Right – Where was that? It was in Epsom. In a club? No, it was in the leisure centre. Ha ha – it was run by gyp… you wouldn’t get, but where like a pirate radio station from, they were from Wandsworth, I think they used to do Club UK a lot, but they ran it. It was really rough. T-Rage, it was worse than raves. But I always remember going, I would, you know, I would, I would, like change my attire to like, I would borrow my sisters MA-1 bomber jacket and like put on my Reebok Classics and like errrh. Yeah, I would change, I had no allegiances let me put it that way. Like I… No, well, no. And I used to wear, I would happily, I had an AWOL record bag, you know “a way of life” – Oh yeah, very nice – Really cool, but I used to use that at school, as my school bag, but at the same time I would have a Nirvana patch on it or something – Woohoo. Juxtaposition – Well yeah, but I suppose what I am saying is, I dunno like, caus’ I didn’t really, and this is what I was talking about, I don’t know necessarily like, erm, what I am exactly trying to say, but this kind of being at the peripheries of an experience, like, knowing that all this stuff was going on. I remember the news stories, Leah Betts, because she was from Basildon and close to us and stuff, it was like quite, like prevalent or whatever, but then, yeah, and my sister was going out clubbing, erm and she was still quite young, seventeen or whatever, erm and there was a big club scene in Southend man, like huge. Club Art was big, and like, they had like, yeah there was, it was kinda like, yeah, it was like, rampant, but I never really got to experience it as I was just too young so you, so you were on the periphery of it, and looking back, you know, back at these photographs, and kinda I dunno, there is a certain idolisation that you project on to a time, and you probably have a better idea, because you are 4-5 years older, but, yeah, like, I dunno, I seem to want to furnish that moment in history as like, like, I kind of, I think I do kind of agree that it feels like the last big counter-cultural moment the UK’s had, like it feels like, after that Capitalism most definitely won. Do you know what I mean? It feels like there was no, no… – Well, I think it was, yeah, I think it was neoliberalism – Yeah – That won really, just to be, I don’t like using that word very much, but I think in this sense, it absolutely was and huh, like I was reading erm, there’s a piece, Rowan Moore has just done a piece in the Guardian about, the errh, the millennium dome, and about – Right, cool – And about how it was such an important New Labour project and it was flawed and stuff, and it’s quite interesting when you think about that in terms of, like, sort of where raves ended up, do you know what I mean?Like, this sort of professionalised, like, spectacle. And I don’t think, you know the stuff in the dome was meant to be like a rave in any, in any way, but just that big spectacle in a hanger, I think its got the same sort of connotations, and it’s like, rave’s ended up in, like you know, as I was saying, when they moved from fields to leisure centres and sort of big arts complex, when they did sort of become professionalised and like medicalised and sort of, not sanitised I don’t think, but – Managed – Yeah, managed. It’s about management. Yeah, that’s a really good way of putting it. Yeah, they became managed and which, which, what I, that’s what I caught, that’s what I got, it was the managed end of it. We never went to, like, raves, or anything. But when we were kids, I mean, it was defined by like, a threat of violence really, it was, they were always, it wasn’t the drugs so much, it was just they were quite moody and you would probably get mugged – Ha – Well, we thought you, we thought you would, but Club UK likewise, we thought it was rough, I can’t remember why we thought Club UK was rough. My sister hated it. She said it wasn’t very nice. Yeah, no, they’re not. They were sort of quite, by that time, they were, you know, quite, dodgy, quite dodgy really – Yeah – Erm, and that’s why we didn’t, like we were too, we were just too scared to go to Club UK, I think we probably heard some stories of people getting mugged outside or inside or whatever, and it wasn’t until we were eighteen, nineteen, that we started going, that you know, we, we, a couple of us went to something, you know, but it was, yeah, yeah, that’s why, that would be the reason why we didn’t go to start off with, because, I don’t know man, it’s interesting, I think the thing that I find, this is a pointless thing to say really, but what I find most interesting about it all, about the photos, is like, when you go into the detail, when you zoom into, like that difference between the sort of broad nostalgia and then really looking into the detail of something, like the water bottle – Mmmmm – it’s like that, it’s like using that as an access point from a fairly, sort of erm, banal, like family photo, into a, using that to access like a sort of wider, like a wider cultural history, but like through a specific, like detail, it’s nice, it’s interesting. I think it’s quite rich – Erm – relationship between the two, there’s quite a lot that you can draw out, between like the individual and like society, or the collective, or whatever – Hmmm – about how you experienced it, but with, you know like, you always used to talk about this idea of archaeology, but almost like, a sort of history or archaeology, like an archaeological look at how, at these, sort of cultures but from, it’s just like quite a weird perspective isn’t it? Yeah. It’s an interesting perspective, from like a very minor part of a, into a broader history, it’s nice. Yeah, just a, yeah, yeah, I mean, I think video is the way to go about it as well, when you were first talking about it, when you were talking about your presentation, it seems clear that a video is really good. What it seems to, what it seems to be kinda like, broadcasting, yeah, it’s, so I have got like two, so I’ve got…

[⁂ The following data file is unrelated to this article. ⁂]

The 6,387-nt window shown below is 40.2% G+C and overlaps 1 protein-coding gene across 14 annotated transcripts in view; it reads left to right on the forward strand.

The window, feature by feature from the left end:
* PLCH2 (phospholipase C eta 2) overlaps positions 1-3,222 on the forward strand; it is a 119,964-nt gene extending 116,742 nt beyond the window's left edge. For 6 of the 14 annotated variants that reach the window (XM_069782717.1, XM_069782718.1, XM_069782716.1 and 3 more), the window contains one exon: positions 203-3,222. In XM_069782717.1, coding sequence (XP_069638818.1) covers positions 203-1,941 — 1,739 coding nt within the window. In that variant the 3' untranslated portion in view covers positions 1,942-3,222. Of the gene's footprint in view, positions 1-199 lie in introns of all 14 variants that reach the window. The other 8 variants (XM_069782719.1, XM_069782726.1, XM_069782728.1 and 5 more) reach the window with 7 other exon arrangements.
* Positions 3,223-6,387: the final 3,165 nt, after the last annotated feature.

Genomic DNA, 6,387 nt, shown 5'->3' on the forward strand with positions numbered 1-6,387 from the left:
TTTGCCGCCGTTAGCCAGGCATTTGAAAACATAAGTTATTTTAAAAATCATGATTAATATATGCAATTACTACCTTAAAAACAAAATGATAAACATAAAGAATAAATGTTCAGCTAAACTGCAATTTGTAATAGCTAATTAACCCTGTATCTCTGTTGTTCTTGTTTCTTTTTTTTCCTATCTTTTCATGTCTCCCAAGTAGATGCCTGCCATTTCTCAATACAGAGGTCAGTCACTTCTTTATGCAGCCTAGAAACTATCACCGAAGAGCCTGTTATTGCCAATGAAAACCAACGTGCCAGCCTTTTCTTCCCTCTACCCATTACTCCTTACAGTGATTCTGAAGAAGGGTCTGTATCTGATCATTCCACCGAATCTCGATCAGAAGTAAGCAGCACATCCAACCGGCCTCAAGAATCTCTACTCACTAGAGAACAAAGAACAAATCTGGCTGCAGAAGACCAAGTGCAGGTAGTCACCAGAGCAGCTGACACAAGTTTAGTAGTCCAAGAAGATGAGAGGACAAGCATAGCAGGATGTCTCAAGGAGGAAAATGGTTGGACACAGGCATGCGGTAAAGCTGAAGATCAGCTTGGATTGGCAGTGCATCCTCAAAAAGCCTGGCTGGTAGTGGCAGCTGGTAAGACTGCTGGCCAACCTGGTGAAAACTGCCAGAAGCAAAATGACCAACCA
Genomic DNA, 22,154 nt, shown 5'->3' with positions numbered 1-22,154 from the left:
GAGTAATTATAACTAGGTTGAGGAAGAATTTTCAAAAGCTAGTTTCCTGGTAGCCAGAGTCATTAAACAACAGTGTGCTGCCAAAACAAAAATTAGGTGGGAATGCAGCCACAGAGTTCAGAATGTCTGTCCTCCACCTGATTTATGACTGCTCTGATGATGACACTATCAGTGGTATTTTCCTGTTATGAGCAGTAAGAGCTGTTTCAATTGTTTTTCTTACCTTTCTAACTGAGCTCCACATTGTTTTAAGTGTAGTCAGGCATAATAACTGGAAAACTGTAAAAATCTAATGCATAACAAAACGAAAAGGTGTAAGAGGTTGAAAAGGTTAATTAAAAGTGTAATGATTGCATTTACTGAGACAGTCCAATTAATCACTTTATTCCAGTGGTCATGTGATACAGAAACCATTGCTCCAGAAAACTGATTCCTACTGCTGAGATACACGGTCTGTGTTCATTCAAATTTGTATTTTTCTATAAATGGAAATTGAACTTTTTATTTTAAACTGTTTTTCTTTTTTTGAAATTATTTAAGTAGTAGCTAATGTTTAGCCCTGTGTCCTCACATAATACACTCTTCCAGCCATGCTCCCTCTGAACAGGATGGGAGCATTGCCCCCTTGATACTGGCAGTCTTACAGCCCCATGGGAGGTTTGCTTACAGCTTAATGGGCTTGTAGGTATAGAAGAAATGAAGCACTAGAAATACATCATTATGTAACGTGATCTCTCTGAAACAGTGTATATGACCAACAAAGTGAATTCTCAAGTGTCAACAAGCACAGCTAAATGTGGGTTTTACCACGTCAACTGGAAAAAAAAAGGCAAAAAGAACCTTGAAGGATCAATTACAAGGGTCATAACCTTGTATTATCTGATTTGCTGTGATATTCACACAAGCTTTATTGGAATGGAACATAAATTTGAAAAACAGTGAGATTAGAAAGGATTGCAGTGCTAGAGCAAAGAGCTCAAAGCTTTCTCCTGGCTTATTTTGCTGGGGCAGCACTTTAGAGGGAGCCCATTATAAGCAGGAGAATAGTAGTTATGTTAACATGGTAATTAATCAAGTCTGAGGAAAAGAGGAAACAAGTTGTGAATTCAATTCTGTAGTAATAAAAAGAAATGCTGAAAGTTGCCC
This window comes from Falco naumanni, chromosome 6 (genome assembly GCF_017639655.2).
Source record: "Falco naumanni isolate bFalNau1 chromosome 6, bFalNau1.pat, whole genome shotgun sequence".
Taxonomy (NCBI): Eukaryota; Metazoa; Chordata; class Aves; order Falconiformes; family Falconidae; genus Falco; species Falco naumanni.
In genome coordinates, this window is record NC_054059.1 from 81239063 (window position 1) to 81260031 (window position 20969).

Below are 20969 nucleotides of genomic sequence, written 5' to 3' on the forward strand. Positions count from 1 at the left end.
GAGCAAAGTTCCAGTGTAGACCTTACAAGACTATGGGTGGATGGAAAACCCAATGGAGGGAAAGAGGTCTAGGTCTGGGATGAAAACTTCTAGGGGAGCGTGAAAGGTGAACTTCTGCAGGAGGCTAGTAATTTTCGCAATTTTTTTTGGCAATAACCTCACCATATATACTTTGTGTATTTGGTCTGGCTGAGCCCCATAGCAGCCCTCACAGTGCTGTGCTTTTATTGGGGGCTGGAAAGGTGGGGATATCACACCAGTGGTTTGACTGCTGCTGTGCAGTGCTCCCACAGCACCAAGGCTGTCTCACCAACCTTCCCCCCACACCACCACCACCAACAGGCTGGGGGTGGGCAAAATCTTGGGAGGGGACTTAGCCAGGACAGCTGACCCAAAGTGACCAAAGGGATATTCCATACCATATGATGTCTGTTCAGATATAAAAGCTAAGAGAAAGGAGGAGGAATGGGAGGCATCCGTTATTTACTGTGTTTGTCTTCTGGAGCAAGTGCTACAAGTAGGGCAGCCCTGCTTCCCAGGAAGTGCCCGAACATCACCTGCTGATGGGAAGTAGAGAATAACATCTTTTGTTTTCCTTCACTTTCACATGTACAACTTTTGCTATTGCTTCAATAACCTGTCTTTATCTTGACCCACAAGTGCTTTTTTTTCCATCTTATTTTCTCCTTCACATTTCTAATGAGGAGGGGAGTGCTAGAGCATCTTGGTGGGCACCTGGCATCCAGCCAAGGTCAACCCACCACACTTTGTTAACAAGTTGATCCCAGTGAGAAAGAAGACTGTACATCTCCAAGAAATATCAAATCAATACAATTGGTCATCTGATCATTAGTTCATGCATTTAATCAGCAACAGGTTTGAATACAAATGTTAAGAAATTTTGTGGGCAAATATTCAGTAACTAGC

Management’ – (Skype 03/12/19) – (2020)
A partial conversation between Mat Do and Ross Jardine